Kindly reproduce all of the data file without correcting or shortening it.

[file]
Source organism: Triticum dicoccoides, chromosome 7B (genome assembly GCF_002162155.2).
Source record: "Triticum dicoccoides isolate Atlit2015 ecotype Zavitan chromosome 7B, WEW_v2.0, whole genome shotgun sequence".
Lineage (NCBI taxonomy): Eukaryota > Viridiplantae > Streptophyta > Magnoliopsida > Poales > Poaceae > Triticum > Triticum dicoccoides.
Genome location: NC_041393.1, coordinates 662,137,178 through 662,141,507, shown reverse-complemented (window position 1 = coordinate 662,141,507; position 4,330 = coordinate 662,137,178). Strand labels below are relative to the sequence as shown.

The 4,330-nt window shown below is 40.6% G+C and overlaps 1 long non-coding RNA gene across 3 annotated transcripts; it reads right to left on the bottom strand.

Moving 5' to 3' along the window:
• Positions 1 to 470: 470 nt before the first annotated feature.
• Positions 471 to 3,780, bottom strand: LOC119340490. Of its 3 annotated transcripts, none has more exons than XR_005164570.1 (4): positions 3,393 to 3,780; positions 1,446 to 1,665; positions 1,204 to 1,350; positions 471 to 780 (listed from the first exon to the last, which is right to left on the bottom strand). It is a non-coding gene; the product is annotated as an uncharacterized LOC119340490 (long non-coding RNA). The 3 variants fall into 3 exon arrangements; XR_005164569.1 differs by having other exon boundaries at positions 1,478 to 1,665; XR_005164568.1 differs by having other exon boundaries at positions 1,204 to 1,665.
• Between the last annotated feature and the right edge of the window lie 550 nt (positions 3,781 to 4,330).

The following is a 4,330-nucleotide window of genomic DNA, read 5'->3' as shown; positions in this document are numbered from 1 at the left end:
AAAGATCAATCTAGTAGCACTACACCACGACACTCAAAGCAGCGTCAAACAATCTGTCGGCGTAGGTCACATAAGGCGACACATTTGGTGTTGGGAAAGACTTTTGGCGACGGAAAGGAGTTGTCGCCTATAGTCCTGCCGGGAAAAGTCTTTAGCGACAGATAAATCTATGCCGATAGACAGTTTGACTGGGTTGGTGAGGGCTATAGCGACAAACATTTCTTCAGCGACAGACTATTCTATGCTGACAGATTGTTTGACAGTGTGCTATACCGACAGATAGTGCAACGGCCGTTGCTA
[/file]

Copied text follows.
Source organism: Triticum dicoccoides, chromosome 7B (genome assembly GCF_002162155.2).
Source record: "Triticum dicoccoides isolate Atlit2015 ecotype Zavitan chromosome 7B, WEW_v2.0, whole genome shotgun sequence".
Lineage (NCBI taxonomy): Eukaryota > Viridiplantae > Streptophyta > Magnoliopsida > Poales > Poaceae > Triticum > Triticum dicoccoides.
Genome location: NC_041393.1, coordinates 662,137,178 through 662,141,507, shown reverse-complemented (window position 1 = coordinate 662,141,507; position 4,330 = coordinate 662,137,178). Strand labels below are relative to the sequence as shown.

The 4,330-nt window shown below is 40.6% G+C and overlaps 1 long non-coding RNA gene across 3 annotated transcripts; it reads right to left on the bottom strand.

Moving 5' to 3' along the window:
• Positions 1 to 470: 470 nt before the first annotated feature.
• Positions 471 to 3,780, bottom strand: LOC119340490. Of its 3 annotated transcripts, none has more exons than XR_005164570.1 (4): positions 3,393 to 3,780; positions 1,446 to 1,665; positions 1,204 to 1,350; positions 471 to 780 (listed from the first exon to the last, which is right to left on the bottom strand). It is a non-coding gene; the product is annotated as an uncharacterized LOC119340490 (long non-coding RNA). The 3 variants fall into 3 exon arrangements; XR_005164569.1 differs by having other exon boundaries at positions 1,478 to 1,665; XR_005164568.1 differs by having other exon boundaries at positions 1,204 to 1,665.
• Between the last annotated feature and the right edge of the window lie 550 nt (positions 3,781 to 4,330).

The following is a 4,330-nucleotide window of genomic DNA, read 5'->3' as shown; positions in this document are numbered from 1 at the left end:
AAAGATCAATCTAGTAGCACTACACCACGACACTCAAAGCAGCGTCAAACAATCTGTCGGCGTAGGTCACATAAGGCGACACATTTGGTGTTGGGAAAGACTTTTGGCGACGGAAAGGAGTTGTCGCCTATAGTCCTGCCGGGAAAAGTCTTTAGCGACAGATAAATCTATGCCGATAGACAGTTTGACTGGGTTGGTGAGGGCTATAGCGACAAACATTTCTTCAGCGACAGACTATTCTATGCTGACAGATTGTTTGACAGTGTGCTATACCGACAGATAGTGCAACGGCCGTTGCTA